He wasn’t just a little lost – he was really lost. And he was really big – twenty-three feet long.
In 1964, fossil hunters found the skull of a 17 million-year-old whale in Kenya.The fossil was not found on the ocean floor or even near the ocean, but far inland. It was the skull of a beaked whale – one of the deepest divers in the ocean.
The fossil was not found in marine rock as most whale fossils are. Instead, the Kenyan whale was found embedded in river deposits.
Apparently, the whale made a fatal wrong turn out of his home in the Indian Ocean and headed inland, up an ancient river in east Africa. Unable to change his course, the wrong-way whale kept going.
It is not common, but whales occasionally become stranded in rivers. In 2006, a sixteen feet-long northern bottlenose whale was found about 43 miles inland, stranded in the Thames River in central London.
The Kenyan whale was found much further inland – 460 miles inland from the present African coast – a long trip for an ill-fated ending. But the length of the trip is not what makes this story so incredible. Although whales occasionally travel long distances up rivers, they won’t swim uphill – maybe three feet above sea level, at most.
The Kenyan whale was found at an elevation of 2, 100 feet!
How He Get There??
The whale was found in the Turkana region of Kenya and was a member of the deep-diving, ocean-dwelling beaked whale family called Ziphiidae. Here’s a photo of a modern beaked whale cousin:
This area of Kenya lies within the East African Great Rift system: a lake-filled grassland with high plateaus and deep rift valleys. But it wasn’t always so…
About 20 million years ago, Africa looked quite different. The eastern part of Africa was at sea level and was covered in thick, dense, well-watered forests. The (non-bird) dinosaurs had been gone for about 45 million years, and it would be another 14 million years before the earliest ancestors of modern humans made their east African debut.
East Africa sits on top of a hotspot of magma. The magma heats up the earth’s crust, causing it to split down the middle like an apple pie when it bakes. Sometime between twenty million years ago and now, the earth’s crust (like the pie crust) started splitting in northeastern Africa in a geologic process called rifting. The rifting produced a deep hanging valley a half-mile above sea level and mountain ranges on either side up to two miles high.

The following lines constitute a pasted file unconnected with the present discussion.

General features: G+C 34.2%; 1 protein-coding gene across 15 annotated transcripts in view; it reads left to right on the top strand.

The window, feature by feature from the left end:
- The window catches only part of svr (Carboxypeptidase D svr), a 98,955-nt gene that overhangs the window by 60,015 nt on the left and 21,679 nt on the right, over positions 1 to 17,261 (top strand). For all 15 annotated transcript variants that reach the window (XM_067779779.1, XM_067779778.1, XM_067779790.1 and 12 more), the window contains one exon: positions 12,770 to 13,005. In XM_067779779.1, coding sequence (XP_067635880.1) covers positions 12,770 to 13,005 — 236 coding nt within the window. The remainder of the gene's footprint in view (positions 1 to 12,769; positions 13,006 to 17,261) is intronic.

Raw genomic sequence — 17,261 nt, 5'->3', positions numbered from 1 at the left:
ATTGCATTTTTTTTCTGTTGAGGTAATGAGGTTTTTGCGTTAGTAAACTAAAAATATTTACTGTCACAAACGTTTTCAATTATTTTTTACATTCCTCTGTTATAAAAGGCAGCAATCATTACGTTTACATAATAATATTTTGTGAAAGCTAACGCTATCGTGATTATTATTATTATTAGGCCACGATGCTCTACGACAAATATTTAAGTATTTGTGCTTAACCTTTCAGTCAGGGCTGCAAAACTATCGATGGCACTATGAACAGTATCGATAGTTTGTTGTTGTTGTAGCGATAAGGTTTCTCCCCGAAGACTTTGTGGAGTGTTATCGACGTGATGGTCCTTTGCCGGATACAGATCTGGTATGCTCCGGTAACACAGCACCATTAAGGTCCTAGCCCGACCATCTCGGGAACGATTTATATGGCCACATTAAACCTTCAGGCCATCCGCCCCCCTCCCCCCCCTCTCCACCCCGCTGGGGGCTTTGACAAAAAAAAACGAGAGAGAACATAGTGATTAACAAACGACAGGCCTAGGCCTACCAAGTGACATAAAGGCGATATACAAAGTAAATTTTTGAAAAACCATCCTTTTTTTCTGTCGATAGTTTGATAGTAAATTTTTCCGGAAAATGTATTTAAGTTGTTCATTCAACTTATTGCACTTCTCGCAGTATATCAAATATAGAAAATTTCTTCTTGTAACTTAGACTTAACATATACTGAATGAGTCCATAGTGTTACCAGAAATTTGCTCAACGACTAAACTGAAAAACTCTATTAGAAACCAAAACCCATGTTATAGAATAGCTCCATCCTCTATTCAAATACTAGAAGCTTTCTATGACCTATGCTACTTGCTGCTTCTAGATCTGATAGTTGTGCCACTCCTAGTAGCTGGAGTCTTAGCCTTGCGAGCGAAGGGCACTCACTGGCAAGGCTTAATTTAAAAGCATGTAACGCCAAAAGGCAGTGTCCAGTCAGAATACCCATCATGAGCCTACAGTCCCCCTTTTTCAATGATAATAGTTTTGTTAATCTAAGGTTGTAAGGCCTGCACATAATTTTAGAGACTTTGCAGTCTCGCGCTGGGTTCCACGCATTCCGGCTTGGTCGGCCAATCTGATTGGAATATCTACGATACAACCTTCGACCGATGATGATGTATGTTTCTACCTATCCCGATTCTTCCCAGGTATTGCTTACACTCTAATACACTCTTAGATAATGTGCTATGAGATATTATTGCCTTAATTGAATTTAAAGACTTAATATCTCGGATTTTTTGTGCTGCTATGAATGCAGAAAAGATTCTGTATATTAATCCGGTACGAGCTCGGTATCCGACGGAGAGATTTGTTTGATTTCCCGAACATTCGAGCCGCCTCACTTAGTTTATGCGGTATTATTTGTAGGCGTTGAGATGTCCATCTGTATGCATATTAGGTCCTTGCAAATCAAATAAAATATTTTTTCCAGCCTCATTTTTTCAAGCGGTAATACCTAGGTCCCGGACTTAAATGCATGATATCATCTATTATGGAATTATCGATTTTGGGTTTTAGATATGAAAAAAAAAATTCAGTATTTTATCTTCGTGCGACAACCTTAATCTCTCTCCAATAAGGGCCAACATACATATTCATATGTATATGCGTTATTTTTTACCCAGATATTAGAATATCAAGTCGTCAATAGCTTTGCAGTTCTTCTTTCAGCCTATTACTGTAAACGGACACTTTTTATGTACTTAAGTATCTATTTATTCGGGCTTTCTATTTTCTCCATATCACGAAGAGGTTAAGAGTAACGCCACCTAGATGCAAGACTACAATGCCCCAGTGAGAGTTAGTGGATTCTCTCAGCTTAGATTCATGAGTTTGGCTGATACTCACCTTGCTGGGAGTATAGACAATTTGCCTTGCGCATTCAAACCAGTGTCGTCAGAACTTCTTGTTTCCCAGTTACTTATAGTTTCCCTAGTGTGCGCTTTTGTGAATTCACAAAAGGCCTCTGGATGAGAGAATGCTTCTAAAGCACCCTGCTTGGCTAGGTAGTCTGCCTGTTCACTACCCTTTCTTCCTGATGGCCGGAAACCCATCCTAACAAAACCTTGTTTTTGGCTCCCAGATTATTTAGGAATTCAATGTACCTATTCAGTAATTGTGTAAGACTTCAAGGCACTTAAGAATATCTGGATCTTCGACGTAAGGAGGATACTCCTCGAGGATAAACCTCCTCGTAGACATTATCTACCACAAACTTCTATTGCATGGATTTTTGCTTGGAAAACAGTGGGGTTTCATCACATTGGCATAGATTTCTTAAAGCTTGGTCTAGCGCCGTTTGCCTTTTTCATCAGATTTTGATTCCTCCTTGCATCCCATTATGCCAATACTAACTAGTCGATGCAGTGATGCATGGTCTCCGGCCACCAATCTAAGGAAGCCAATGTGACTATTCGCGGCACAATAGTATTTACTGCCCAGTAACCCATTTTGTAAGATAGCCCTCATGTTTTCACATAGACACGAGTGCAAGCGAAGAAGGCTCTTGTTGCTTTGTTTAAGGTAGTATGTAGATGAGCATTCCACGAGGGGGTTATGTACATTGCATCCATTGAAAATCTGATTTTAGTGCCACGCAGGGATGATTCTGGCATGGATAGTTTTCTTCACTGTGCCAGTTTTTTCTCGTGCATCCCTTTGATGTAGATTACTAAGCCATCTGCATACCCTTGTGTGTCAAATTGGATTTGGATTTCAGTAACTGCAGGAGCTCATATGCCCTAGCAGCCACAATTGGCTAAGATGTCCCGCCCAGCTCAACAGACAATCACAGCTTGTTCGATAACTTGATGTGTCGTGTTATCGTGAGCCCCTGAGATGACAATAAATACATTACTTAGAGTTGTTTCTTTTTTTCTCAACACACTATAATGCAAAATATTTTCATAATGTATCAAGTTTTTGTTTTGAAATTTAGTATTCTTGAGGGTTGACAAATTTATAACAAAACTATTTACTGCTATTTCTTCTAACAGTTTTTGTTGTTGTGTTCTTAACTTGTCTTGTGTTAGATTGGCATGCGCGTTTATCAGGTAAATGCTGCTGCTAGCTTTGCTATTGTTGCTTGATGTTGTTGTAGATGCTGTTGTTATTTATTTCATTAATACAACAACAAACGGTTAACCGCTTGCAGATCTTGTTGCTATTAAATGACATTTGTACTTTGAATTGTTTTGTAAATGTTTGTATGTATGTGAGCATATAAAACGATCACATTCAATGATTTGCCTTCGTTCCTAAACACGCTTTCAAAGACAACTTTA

As the uplift occurred, moist air from the Indian Ocean was blocked from reaching east Africa, and gradually the wet, dense, tree-filled forests gave way to dry grasslands.
But when? When in the time frame of twenty million years until now did the uplift occur that changed east Africa from a sea-level forest to an elevated grassland? Clues were few – until the whale was found. The discovery of a whale so far inland and at such a high elevation means that east Africa was a forested land still near sea level when the whale was stranded. Using the current elevation of the plateau where the whale was found and case studies of the steepest river grades, the elevation of the area at the time of the whale can be calculated.
Amazingly – calculations indicate that our wrong-way whale was stranded at ground zero of east African environmental change. The discovery of the Kenyan whale fossil essentially time-stamps the initial transition from thick forest to grassland at 17 million years ago.
The Whale and Us
About five or six million years ago, our unique history began in east Africa. The east African Rift Valley is literally the cradle of our species. The lost Kenyan whale reveals a marvelous clue – a key piece of the puzzle – in our own story, the story of modern humans.